So what happened?

It’s not clear why the Ministry of Health decided to go after Heets, but when they did they chose to use a technical legal argument based on the strict wording of the law. The Smoke-free Environments Act makes clear references to “any tobacco product” intended for “chewing, or any other oral use (other than smoking).” A Heet is certainly a tobacco product; processed tobacco is the main ingredient in the filling. It’s also intended for oral use – the vapour it produces is inhaled through the mouth – and, because there’s no combustion involved, it’s obviously not smoking.

It’s worth taking a moment to think about that. The health ministry wanted to ban a new, reduced-risk tobacco product because it isn’t smoking. If the Heet was just a new brand of cigarette that would have been fine with New Zealand’s government; their problem was that it wasn’t a cigarette, but something specifically designed to be much safer.

Luckily, PMI’s defence team weren’t shy about pointing that out. They reminded the court that the section of the law was written specifically to ban chewing tobacco, which is linked to mouth cancer – not to suppress a product designed to remove almost all the harm of smoking. The defence also brought a strong expert witness who explained just how safe HnB is compared to smoking. The health ministry tried to claim that this was irrelevant, but the judge disagreed.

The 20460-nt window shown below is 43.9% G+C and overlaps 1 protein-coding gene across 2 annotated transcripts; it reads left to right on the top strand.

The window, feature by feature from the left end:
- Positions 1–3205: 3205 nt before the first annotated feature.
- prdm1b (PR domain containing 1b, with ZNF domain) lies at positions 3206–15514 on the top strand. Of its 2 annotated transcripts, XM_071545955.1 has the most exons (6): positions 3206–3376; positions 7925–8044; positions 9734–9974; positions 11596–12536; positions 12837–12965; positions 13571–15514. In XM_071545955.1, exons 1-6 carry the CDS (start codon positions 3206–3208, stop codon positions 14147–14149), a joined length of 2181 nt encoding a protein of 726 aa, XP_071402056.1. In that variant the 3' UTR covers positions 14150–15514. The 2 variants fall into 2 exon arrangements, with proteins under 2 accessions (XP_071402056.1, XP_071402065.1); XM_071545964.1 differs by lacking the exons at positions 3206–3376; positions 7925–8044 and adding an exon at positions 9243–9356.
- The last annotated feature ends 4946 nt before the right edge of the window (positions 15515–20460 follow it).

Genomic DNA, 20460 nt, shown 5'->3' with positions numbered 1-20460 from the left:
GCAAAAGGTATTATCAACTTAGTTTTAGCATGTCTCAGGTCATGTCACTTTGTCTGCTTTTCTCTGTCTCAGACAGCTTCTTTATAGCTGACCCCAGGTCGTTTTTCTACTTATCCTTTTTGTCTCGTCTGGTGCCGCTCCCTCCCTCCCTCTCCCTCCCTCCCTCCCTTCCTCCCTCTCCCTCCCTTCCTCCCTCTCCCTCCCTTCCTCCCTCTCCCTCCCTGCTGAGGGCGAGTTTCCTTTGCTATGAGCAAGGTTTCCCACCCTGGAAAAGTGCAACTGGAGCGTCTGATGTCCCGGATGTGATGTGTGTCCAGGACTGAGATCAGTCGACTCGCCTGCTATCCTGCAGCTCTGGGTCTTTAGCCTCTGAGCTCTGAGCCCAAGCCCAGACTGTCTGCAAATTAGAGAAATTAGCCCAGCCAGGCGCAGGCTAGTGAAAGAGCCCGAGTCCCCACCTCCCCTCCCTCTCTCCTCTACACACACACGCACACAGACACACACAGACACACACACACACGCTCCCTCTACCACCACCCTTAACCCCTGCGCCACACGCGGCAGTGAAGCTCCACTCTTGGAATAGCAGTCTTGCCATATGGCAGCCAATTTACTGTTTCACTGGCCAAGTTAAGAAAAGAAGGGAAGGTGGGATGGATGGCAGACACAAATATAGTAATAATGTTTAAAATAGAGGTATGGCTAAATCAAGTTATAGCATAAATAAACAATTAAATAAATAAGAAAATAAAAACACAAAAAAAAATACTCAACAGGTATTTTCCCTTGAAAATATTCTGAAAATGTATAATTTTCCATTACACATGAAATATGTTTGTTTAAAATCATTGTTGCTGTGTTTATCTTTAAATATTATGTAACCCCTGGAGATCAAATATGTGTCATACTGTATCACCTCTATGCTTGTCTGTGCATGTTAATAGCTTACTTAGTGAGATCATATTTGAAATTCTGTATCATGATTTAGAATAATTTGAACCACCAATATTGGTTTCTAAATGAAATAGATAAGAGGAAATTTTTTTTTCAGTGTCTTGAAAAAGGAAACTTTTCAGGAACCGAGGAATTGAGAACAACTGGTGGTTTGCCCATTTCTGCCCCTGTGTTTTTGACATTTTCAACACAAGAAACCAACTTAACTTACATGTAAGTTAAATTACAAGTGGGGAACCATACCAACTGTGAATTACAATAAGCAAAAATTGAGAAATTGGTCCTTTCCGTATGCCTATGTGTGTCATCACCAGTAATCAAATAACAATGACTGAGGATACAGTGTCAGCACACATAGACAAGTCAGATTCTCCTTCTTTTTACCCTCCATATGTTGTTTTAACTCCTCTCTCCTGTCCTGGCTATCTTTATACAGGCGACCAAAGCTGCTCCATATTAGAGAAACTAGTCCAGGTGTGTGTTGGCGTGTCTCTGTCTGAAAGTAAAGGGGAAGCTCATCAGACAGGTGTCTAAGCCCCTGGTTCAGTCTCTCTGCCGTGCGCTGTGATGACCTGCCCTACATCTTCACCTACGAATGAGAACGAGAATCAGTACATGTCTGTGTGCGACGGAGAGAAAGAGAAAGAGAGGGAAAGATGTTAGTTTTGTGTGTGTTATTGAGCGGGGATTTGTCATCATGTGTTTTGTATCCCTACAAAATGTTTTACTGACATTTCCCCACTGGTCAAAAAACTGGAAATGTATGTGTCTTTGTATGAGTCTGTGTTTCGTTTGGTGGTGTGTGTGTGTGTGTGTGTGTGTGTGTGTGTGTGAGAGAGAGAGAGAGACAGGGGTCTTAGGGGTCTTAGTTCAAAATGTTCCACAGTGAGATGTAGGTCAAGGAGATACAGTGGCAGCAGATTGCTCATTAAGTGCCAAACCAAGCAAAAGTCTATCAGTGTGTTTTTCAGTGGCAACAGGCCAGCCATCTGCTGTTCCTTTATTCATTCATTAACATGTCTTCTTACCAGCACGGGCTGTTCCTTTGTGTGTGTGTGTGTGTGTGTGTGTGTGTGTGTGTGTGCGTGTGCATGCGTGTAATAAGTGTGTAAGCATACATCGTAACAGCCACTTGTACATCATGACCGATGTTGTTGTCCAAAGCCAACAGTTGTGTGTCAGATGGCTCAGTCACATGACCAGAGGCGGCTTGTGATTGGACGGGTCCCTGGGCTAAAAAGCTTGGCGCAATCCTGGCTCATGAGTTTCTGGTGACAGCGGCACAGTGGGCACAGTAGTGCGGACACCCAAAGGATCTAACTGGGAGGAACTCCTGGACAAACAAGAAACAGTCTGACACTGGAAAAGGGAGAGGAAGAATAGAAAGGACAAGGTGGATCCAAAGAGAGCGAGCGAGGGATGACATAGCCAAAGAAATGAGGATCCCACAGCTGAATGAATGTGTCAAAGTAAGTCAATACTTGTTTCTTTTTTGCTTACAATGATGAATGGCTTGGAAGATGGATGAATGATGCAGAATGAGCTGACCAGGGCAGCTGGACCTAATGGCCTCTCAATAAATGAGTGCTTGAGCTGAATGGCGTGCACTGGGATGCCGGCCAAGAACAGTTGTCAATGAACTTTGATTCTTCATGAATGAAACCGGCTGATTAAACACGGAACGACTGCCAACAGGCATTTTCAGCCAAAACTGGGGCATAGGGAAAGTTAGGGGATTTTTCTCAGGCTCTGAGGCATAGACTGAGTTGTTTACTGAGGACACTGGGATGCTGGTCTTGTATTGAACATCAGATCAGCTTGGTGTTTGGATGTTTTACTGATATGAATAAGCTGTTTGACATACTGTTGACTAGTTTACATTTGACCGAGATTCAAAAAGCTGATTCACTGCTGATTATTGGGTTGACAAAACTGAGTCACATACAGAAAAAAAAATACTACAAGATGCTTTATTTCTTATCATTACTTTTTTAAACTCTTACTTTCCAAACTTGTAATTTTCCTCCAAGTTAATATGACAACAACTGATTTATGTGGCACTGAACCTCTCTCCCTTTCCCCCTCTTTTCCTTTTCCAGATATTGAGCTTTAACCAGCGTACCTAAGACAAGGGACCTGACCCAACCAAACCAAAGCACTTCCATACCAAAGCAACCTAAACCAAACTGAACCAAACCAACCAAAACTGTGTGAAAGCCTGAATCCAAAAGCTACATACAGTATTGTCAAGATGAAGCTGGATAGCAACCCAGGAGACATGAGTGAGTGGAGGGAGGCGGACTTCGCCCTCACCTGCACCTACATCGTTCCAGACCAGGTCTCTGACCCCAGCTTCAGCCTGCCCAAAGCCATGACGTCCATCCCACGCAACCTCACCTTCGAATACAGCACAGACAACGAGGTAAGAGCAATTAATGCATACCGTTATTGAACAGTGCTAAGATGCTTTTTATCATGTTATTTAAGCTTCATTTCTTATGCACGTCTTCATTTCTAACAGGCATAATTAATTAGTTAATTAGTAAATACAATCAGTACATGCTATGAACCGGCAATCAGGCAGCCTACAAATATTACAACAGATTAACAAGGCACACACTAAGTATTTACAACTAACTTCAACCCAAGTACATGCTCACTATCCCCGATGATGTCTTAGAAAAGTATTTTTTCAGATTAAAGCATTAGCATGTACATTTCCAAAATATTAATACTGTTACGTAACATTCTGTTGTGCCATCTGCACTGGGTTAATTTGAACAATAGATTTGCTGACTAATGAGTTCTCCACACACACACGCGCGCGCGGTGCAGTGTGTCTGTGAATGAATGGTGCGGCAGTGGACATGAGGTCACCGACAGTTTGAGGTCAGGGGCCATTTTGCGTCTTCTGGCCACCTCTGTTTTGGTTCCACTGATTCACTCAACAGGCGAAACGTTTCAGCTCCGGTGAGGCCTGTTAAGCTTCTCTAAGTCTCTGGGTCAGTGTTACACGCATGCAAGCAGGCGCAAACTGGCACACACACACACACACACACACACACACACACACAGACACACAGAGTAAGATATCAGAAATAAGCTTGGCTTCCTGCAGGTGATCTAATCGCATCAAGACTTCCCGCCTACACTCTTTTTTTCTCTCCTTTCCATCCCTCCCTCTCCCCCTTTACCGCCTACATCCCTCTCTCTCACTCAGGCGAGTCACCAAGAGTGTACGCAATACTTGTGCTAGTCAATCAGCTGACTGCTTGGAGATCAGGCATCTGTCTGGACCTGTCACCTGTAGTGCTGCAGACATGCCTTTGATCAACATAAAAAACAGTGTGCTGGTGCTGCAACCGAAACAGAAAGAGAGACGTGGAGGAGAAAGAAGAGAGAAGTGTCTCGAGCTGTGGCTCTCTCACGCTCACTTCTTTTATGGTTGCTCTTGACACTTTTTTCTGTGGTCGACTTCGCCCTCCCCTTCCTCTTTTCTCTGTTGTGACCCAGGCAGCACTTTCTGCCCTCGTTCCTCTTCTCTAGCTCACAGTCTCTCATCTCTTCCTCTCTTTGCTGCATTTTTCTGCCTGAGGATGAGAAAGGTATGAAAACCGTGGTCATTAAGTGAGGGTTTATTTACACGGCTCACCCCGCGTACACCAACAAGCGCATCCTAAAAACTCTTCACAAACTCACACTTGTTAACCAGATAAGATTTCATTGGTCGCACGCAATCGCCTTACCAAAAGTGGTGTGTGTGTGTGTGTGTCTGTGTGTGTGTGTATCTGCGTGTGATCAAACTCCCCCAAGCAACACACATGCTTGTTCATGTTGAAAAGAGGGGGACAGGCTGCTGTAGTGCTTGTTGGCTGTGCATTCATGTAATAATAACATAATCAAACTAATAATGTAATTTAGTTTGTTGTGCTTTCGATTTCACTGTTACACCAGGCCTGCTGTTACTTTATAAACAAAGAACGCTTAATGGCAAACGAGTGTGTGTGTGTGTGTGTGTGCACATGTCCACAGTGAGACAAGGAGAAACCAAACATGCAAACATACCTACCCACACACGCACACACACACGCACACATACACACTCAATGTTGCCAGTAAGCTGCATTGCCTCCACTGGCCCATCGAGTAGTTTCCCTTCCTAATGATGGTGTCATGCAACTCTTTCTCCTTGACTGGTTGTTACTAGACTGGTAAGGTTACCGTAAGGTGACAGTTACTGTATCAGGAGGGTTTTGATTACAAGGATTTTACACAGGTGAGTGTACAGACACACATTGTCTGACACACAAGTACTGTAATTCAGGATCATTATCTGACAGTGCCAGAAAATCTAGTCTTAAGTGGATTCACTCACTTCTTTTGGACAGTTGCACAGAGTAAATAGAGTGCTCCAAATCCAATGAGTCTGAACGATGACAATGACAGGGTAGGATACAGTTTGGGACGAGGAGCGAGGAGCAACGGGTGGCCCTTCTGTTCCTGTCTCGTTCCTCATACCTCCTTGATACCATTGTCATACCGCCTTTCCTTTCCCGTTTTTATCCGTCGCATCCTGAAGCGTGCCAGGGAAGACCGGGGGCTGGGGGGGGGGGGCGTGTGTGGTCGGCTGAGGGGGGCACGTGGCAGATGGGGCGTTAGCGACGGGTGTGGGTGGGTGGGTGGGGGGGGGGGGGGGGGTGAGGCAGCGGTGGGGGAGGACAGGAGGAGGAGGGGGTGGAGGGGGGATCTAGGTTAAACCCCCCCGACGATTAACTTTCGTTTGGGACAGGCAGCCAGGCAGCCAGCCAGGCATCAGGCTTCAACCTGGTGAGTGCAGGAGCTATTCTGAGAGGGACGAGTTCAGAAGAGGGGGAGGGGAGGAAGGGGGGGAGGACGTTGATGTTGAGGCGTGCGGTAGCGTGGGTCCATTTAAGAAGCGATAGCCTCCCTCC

The exact tool the judge used to demolish the case was a legal rule called Ejusdem Generis. This says that if particular words describe a class of thing, then any general words that follow it are confined to the same class of thing. So, where the law starts off by mentioning “chewing” then says “or for any other oral use”, it still only means chewing. Based on that the court agreed with PMI and threw out the case; in the process they rebuked the Ministry of Health, telling them that trying to ban a safer product was the exact opposite of what the law was trying to achieve.

So what does this mean for heated tobacco products? It’s actually hard to overstate what good news it is. Obviously it’s good for smokers in New Zealand, who once again have iQOS available as an alternative to cigarettes. The big impact, though, is the precedent it sets. Other health ministries who might be thinking about banning Heets will now have to look at this case and consider the possibility that, if they try it, they might just lose.

Health organisations don’t lose often; that’s a sad fact about the nanny state times we live in. This result is going to send shockwaves rippling around the world. A tobacco company has actually won, using the argument that their product is going to help public health and should be protected from misguided laws. Let’s hope the message gets across in other countries too; smokers need more options, not more knee-jerk bans.

Source: heatnotburn.co.uk